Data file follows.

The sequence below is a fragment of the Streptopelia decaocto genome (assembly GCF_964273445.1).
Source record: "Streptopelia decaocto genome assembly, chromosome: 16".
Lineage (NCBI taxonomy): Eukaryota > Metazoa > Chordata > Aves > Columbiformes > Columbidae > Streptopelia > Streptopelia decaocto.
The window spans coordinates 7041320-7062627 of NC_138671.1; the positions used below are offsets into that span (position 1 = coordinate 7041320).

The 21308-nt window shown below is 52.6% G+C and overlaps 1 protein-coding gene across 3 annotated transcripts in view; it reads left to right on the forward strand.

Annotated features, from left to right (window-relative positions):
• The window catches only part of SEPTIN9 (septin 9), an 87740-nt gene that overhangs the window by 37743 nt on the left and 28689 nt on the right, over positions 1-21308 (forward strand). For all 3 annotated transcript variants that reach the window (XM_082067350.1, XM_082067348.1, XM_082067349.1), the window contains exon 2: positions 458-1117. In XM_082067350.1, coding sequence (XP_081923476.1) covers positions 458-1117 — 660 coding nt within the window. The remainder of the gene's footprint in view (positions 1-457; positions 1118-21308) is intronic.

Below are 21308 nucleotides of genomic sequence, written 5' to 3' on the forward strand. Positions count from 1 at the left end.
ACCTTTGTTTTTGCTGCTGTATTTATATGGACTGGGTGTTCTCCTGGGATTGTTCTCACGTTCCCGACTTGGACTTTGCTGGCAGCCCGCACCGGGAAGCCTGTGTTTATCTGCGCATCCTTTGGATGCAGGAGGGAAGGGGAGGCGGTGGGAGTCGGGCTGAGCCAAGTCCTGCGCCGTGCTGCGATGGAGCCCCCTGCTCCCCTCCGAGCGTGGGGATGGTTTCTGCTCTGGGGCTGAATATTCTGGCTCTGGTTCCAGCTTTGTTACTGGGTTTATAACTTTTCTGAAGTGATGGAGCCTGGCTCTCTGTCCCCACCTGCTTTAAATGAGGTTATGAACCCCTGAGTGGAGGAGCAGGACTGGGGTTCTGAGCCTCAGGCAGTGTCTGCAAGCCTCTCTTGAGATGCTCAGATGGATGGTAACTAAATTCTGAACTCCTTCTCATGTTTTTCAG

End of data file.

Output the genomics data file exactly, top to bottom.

The sequence below is a fragment of the Streptopelia decaocto genome (assembly GCF_964273445.1).
Source record: "Streptopelia decaocto genome assembly, chromosome: 16".
Lineage (NCBI taxonomy): Eukaryota > Metazoa > Chordata > Aves > Columbiformes > Columbidae > Streptopelia > Streptopelia decaocto.
The window spans coordinates 7041320-7062627 of NC_138671.1; the positions used below are offsets into that span (position 1 = coordinate 7041320).

The 21308-nt window shown below is 52.6% G+C and overlaps 1 protein-coding gene across 3 annotated transcripts in view; it reads left to right on the forward strand.

Annotated features, from left to right (window-relative positions):
• The window catches only part of SEPTIN9 (septin 9), an 87740-nt gene that overhangs the window by 37743 nt on the left and 28689 nt on the right, over positions 1-21308 (forward strand). For all 3 annotated transcript variants that reach the window (XM_082067350.1, XM_082067348.1, XM_082067349.1), the window contains exon 2: positions 458-1117. In XM_082067350.1, coding sequence (XP_081923476.1) covers positions 458-1117 — 660 coding nt within the window. The remainder of the gene's footprint in view (positions 1-457; positions 1118-21308) is intronic.

Below are 21308 nucleotides of genomic sequence, written 5' to 3' on the forward strand. Positions count from 1 at the left end.
ACCTTTGTTTTTGCTGCTGTATTTATATGGACTGGGTGTTCTCCTGGGATTGTTCTCACGTTCCCGACTTGGACTTTGCTGGCAGCCCGCACCGGGAAGCCTGTGTTTATCTGCGCATCCTTTGGATGCAGGAGGGAAGGGGAGGCGGTGGGAGTCGGGCTGAGCCAAGTCCTGCGCCGTGCTGCGATGGAGCCCCCTGCTCCCCTCCGAGCGTGGGGATGGTTTCTGCTCTGGGGCTGAATATTCTGGCTCTGGTTCCAGCTTTGTTACTGGGTTTATAACTTTTCTGAAGTGATGGAGCCTGGCTCTCTGTCCCCACCTGCTTTAAATGAGGTTATGAACCCCTGAGTGGAGGAGCAGGACTGGGGTTCTGAGCCTCAGGCAGTGTCTGCAAGCCTCTCTTGAGATGCTCAGATGGATGGTAACTAAATTCTGAACTCCTTCTCATGTTTTTCAG